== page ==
Common Cooking Crises {Lessons from Grandma}

With one quick internet search, we can usually figure out problems we are having. From parenting questions to workouts, a lot of times my first resource is google. But back in the day, of course, the internet wasn’t around. And, they didn’t have cleaners and sprays for every little thing. How the heck did they do it?!

I found this little treasure tucked away at my Grandma’s house – a book titled, “Common Cooking Crises and how to deal with them.” It’s a little publication from Reader’s Digest, complete with fun art work.

Common Cooking Crises - Featured

{Don’t you love how the woman is stressing out on the cover and the guy is just sitting back smoking a pipe.}

It’s awesome. It’s a Readers Digest mini book, I guess sold at the grocery store. From crumbly cookie dough, to gamey tasting poultry, and even weird smells — there’s a quick fix for just about any problem you can think of. Thirty two pages of quick tips and fun secrets… I’d love to share a few of my favorites with you!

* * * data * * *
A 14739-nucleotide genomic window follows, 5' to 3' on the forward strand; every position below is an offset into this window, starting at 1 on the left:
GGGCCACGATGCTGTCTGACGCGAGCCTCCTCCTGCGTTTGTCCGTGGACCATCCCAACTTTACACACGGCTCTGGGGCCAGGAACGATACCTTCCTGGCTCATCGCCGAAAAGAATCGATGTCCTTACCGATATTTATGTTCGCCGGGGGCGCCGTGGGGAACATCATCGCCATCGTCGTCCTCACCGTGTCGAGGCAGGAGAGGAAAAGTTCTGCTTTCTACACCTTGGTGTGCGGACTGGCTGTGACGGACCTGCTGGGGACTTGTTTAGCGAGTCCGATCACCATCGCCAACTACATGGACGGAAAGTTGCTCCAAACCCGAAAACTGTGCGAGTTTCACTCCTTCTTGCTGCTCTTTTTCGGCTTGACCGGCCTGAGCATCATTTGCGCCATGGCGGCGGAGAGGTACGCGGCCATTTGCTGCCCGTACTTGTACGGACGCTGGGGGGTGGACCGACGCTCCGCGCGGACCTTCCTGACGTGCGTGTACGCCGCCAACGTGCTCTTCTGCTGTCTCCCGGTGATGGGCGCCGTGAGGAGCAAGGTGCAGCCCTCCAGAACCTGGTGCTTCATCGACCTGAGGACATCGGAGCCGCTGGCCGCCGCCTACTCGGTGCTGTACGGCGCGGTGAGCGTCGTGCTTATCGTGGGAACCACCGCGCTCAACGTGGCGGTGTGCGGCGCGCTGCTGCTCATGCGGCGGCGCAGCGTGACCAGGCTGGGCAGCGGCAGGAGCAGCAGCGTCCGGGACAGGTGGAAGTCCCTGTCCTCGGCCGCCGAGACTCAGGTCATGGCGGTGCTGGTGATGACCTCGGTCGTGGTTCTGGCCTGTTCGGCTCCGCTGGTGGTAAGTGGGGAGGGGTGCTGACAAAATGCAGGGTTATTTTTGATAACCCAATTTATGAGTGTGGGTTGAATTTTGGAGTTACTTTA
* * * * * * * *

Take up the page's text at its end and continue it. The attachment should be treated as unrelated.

Old Baking Powder :: Check to see if it’s still good. Put 1 teaspoon in a cup of hot water. If it bubbles a lot, it’s good. If not, throw it out.

Forgotten Beans :: If you forgot to soak your beans overnight, add 1 teaspoon of baking powder to 1 pound or so of beans, cover them with water and cook on medium heat for about 40 minutes. Remove from stove and cover with lid for 10 minutes.

Cake Crises :: Cake stuck to the pan? Place the pan on a cloth that you have soaked in cold water and wrung out.

IMG_9212Cracked Eggs :: A few drops of lemon juice or vinegar will keep the egg from seeping out of the cracks.

Onion Tears :: Put your onion in the fridge or freezer for about 10-15 minutes before peeling. Or, peel under cold running water.

Broken Dishes :: For hairline cracks, put the plate in a pan of milk and boil for 45 minutes. The crack will usually disappear.

Stained Pans :: Scrub with a raw potato dipped in cleaning powder.

Stinky Kitchen :: Put an orange peel in the oven at 350 degrees, with the door ajar.

These are just a few of the tips and tricks that I liked most, but there are so many more great ones too.
Do you have any old fashioned tricks you use around the house?


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